On the performance of B-trees using dynamic address computation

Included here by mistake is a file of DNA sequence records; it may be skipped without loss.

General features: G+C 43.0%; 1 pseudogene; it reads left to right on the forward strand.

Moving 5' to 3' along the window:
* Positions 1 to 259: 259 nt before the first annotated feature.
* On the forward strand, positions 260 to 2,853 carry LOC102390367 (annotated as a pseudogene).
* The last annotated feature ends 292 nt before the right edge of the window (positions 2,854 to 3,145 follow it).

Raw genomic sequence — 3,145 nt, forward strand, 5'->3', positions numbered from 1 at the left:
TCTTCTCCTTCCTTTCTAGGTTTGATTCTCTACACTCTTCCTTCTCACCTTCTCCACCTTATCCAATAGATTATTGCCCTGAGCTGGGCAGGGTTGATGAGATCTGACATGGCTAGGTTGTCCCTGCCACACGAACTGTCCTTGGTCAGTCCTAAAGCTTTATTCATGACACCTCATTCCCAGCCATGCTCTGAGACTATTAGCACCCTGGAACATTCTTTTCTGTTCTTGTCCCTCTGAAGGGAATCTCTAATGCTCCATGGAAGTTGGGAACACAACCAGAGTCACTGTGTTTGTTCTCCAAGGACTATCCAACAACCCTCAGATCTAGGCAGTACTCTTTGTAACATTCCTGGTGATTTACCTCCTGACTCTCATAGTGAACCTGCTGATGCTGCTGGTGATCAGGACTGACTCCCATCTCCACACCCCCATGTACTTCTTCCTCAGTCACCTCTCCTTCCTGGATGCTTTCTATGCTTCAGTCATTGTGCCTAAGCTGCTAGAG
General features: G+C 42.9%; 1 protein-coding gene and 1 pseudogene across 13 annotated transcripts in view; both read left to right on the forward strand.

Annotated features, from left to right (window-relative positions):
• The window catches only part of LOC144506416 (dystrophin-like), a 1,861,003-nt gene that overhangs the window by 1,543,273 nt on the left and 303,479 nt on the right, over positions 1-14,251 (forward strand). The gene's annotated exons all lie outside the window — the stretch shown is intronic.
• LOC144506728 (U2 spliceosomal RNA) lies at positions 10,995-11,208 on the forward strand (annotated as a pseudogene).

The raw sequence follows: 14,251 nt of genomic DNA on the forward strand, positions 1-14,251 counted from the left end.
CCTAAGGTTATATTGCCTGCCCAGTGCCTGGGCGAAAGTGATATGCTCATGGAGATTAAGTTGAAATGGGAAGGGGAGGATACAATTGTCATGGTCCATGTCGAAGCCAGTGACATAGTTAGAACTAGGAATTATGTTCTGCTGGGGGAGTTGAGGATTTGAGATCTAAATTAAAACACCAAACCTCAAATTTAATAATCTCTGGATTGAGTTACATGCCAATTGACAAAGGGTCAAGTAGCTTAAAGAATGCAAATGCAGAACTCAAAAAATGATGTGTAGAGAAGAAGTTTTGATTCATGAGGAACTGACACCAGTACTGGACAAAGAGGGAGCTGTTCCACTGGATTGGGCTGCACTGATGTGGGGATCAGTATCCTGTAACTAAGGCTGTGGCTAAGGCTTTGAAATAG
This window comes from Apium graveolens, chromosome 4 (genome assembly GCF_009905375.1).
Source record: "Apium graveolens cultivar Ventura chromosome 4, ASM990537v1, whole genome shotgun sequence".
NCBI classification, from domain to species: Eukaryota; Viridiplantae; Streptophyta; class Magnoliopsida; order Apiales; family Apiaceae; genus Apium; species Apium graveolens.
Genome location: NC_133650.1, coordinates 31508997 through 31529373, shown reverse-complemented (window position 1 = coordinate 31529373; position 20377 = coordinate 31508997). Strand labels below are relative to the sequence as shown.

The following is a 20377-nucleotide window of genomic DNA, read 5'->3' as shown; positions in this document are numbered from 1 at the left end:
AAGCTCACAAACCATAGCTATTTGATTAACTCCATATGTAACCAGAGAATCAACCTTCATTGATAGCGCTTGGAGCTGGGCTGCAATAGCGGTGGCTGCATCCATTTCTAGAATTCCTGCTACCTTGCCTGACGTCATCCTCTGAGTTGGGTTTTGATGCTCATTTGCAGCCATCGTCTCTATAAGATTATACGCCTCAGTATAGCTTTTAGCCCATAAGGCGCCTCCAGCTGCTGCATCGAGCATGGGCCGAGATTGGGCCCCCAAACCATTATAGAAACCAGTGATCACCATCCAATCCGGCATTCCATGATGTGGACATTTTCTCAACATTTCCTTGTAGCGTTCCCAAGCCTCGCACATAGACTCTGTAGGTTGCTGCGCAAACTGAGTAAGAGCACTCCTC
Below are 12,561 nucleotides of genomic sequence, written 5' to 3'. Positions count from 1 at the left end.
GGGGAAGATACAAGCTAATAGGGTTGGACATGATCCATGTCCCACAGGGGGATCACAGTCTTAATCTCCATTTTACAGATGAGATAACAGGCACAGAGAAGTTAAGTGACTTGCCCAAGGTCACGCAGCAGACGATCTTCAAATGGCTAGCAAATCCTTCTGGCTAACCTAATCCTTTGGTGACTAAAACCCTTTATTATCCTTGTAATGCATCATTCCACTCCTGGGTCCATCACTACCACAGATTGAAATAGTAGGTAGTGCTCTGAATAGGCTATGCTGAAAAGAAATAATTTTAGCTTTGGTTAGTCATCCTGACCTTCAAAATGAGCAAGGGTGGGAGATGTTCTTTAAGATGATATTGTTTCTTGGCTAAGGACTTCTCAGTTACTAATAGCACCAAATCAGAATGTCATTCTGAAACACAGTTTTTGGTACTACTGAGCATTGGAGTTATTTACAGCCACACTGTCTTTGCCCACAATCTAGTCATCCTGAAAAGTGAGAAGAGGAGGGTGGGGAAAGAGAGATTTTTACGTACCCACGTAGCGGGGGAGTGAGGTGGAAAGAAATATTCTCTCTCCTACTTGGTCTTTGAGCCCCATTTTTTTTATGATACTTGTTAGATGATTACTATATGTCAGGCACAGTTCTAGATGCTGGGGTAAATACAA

The B-tree is a one of the more popular methods in use today for indexes and inverted files in database management systems. The traditional implementation of a Bâ tree uses many pointers (more than one per key), which can directly affect the performance of the B-tree. A general method of file organization and access (called Dynanic Address Computation) has been described by Cook that can be used to implement B-trees using no pointers. A minimal amount of storage (in addition to the keys) is required. An implementation of Dynamic Address Computation and a B-tree management package is described. Analytical performance measures are derived in an attempt to understand the performance characteristics of the B-tree. It is shown that the additional costs associated with Dynamic Address Computation result in an implementation that is competitive with traditional implementations only for small applications. For very large B-trees, additional work is required to make the performance acceptable. Some examples of possible modifications are discussed.